Studio: White Fox
Publisher: Nippon Ichi
Genre: Drama with Light Comedy Elements
Release Date: 07/05/2011
Katanagatari or, “Sword Story,” for those wanting a literal English translation, manages to be both a very unique and yet very generic anime at the same time. Instead of being a weekly half hour series like the vast majority of anime series, this was an hour long show that was broadcast one episode a month for a full year. I had to really wrack my brain to think of an anime series that had hour long episodes without counting OVAs or short one shot movies. In this respect, Katanagatari is a very original series that stands out from the glut of shows made across the Pacific, just in format and broadcast release alone.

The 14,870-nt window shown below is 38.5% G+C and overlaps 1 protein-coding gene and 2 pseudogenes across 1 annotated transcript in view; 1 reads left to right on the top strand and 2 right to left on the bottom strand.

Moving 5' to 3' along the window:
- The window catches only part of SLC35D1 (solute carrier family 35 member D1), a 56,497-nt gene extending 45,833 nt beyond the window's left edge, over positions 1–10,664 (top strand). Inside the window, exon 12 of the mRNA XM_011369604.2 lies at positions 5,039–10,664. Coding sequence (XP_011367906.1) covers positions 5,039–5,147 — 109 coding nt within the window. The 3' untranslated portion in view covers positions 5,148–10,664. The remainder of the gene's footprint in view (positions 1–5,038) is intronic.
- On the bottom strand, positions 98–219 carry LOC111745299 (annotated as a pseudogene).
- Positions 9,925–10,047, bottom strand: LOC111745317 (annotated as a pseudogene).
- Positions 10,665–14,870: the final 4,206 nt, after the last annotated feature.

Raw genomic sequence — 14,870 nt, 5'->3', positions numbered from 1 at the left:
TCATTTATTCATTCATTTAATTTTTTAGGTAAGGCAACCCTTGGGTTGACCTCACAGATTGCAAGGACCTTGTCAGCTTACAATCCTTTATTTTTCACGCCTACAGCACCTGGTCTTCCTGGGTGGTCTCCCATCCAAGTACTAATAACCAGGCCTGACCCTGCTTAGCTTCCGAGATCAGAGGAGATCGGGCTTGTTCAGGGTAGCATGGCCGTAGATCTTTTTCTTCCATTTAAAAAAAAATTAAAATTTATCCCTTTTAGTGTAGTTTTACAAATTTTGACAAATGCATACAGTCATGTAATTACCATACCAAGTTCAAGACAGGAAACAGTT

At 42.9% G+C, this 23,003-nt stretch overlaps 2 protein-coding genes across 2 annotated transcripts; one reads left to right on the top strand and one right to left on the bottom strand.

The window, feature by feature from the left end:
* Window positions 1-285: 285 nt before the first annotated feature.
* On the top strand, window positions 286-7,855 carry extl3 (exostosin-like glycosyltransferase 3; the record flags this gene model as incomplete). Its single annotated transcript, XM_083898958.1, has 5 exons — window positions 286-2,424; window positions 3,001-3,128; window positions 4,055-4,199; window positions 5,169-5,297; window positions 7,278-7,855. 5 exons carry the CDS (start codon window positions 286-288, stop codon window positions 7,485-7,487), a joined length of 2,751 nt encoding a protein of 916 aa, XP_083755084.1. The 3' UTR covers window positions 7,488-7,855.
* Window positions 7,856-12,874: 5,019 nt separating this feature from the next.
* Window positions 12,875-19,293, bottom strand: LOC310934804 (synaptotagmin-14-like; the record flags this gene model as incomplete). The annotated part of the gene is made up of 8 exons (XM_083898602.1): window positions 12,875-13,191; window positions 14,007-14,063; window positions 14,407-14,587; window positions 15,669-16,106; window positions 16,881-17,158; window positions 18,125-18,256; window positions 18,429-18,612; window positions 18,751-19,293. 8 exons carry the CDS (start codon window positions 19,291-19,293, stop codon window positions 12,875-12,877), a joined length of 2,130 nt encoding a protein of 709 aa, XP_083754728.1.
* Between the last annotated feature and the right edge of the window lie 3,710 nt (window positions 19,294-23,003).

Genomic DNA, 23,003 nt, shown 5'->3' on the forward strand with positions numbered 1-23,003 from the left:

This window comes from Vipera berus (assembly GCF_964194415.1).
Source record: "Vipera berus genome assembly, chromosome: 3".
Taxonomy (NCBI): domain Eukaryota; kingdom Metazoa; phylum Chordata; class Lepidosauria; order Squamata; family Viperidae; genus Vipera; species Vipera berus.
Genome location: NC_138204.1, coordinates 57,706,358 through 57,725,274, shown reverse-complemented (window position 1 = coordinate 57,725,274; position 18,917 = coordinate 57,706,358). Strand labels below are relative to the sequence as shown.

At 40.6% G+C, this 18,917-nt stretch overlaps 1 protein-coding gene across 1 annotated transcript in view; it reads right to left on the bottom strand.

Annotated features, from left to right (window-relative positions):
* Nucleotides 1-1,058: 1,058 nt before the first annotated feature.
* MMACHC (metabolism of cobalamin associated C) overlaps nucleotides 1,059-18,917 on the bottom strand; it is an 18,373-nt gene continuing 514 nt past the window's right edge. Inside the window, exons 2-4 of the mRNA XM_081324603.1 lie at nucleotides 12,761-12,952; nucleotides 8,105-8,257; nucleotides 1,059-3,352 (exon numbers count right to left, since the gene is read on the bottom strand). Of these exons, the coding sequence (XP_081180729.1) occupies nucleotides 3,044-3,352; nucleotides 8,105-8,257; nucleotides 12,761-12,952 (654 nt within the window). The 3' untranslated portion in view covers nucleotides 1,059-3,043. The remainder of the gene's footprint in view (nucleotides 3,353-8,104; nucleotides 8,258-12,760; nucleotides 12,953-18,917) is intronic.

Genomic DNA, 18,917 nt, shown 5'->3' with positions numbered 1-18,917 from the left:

The other way the series stands out is that Katanagatari is with the animation style. Both the character design and fluidity of the hand drawn art really stands out from any other anime series I’ve watched before. This is especially true of the eyes characters have. For the first couple episodes the style threw me off and I debated regularly over whether or not I liked the style, but eventually I came to rest on the side of liking it. You can just take one look at the characters from this series and known they are from Katanagatari. Well, maybe not Azekura Kanara. He looks like The Shredder from Teenage Mutant Ninja Turtles.